We place a lot of value on our degree. I mean, how valuable can a piece of paper be? £27,000 debt clearly shows it’s extremely valuable – but, the 2 seconds of fame you have on stage collecting your degree certificate proves otherwise…or at least to me.
Having completed second year with a 2:2, I was determined to focus on my studies and smash my final year at university. This wasn’t because education was the beginning of the end for me; it’s more so because I was doing this for my family. Yet, somehow I found myself applying to the Teach First Innovation Series and spending most of my weekends commuting and working on Alt Ed.
You would think I would’ve learnt from my second year and not overextend myself.
The Innovation Series, which took me through the process of developing a business plan, refining my ideas, brainstorming and prototyping, was amazing. Though taxing, I don’t regret taking part at all – without the workshops, it would have taken me a longer period of time to shape my vision for Alt Ed, so thank you Carol and Vili!
The summer of 2016, before I returned to university to complete my final year, while working at Citigroup as well as applying for funding and to the Innovation Series, I reached out to several universities. Though many presidents of societies were interested, the exec at Manchester university African-Caribbean Society were the most committed. Throughout my final year we had several conversations about how to organise a mental health week focusing on the African-Caribbean community. Assessing what went well at Warwick University, they devised a plan of action.
The week commencing March 16th 2017 (my birthday!), I went to Manchester’s African-Caribbean Society’s first mental health week and was extremely happy to see how successful it was. The subsequent events, touching on important topics in creative ways were all amazing too!
From the survey sent following the events close to 90% of students found themselves talking about mental health and the issues surrounding it.
The majority of students stated they found the events useful and informative and would like to see the same take place next year.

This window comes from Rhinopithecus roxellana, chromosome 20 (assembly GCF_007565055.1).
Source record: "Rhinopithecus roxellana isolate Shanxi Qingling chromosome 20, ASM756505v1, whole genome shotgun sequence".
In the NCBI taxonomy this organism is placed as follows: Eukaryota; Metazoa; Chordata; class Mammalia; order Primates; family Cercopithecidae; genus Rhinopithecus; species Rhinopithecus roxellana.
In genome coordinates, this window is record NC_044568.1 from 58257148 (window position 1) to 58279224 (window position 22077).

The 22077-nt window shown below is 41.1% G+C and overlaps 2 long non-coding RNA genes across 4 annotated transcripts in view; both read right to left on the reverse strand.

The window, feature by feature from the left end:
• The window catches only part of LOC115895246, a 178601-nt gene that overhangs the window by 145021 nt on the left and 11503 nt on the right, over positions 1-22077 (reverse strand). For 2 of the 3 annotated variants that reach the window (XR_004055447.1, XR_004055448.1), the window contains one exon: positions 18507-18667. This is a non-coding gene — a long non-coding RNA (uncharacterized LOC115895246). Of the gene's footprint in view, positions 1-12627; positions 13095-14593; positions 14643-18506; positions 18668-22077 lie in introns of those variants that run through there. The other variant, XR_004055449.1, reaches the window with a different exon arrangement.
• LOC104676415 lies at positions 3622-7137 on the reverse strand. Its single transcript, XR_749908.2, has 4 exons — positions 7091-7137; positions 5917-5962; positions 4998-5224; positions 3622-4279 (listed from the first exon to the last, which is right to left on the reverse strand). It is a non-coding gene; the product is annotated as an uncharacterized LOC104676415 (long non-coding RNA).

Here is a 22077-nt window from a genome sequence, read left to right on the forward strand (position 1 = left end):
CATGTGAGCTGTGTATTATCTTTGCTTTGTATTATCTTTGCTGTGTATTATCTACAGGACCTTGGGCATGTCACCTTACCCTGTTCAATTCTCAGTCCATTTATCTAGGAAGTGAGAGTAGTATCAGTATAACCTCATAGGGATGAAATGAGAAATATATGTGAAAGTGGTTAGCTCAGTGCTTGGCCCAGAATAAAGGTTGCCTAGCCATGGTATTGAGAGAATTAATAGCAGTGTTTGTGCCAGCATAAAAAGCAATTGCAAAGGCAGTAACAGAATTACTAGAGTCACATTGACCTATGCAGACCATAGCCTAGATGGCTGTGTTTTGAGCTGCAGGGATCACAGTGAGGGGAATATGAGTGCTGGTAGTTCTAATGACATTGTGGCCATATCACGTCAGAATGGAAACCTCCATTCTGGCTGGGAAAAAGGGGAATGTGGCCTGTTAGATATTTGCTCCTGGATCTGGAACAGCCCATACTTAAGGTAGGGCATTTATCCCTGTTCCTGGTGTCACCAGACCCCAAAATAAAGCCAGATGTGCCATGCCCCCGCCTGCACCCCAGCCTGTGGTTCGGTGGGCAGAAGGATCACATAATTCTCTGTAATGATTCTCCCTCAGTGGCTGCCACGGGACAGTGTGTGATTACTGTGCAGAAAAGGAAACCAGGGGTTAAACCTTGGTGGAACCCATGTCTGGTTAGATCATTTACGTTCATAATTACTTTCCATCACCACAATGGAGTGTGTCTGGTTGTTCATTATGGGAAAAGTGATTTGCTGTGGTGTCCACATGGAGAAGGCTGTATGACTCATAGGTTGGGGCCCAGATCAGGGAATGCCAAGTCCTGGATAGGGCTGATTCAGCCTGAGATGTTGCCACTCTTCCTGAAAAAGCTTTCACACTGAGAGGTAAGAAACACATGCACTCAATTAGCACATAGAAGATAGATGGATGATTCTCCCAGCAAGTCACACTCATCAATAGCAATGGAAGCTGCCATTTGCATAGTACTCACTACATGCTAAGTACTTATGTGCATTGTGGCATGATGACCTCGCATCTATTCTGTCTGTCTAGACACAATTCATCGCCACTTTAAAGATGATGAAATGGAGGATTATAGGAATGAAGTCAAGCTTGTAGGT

To assess what works best, a week of events or events spread across a term, I changed the structure at Warwick university quite a bit. I adopted the latter format, considering I had done the former the year before. Using the money provided by O2, I organised our most successful event, ‘A Night of Talents and Testimonies’, where over 100 students attended.
Throughout February and March 2017, I also organised events with the Warwick Hip Hop Society and the Warwick Anti-Sexism Society, with the former touching on mental health in hip hop, and the latter touching on gender, mental health and navigating the workplace.
I guess you must be wondering how our focus on the workplace comes into this. Well, considering I haven’t had a work-free summer since 2010, I came to realise how taxing the world of work is and how much it affects employees. Yet, none of the places I worked at – especially the companies known to have a high-pressurised environment – seemed to focus on mental health. The elephant in the room indeed.
I also realised that when completing internship applications, i always left the disabilities section blank, mainly because I thought I would be rejected and looked at as weak, and also because I wasn’t sure if I should consider my depression and anxiety as a disability.
But in all honesty, it has crippled me mentally so many times that I should not have thought twice about not mentioning it.
From there on, and after speaking to many employees and employers I decided to do something about it. I had the opportunity to give a presentation to Citi’s Disability Network and present my future plans with what was the skeleton of Alt Ed, and to my amazement they were supportive of it. It was then I knew I should implement a focus on the workplace and also education.
We place a lot of pressure on ourselves, in education and in the workplace. We now have the chance to control the narrative, control our lives! Alt Ed is here for you, I am here for you. Let’s make a change. Let’s alter perceptions. Let’s control our mental health.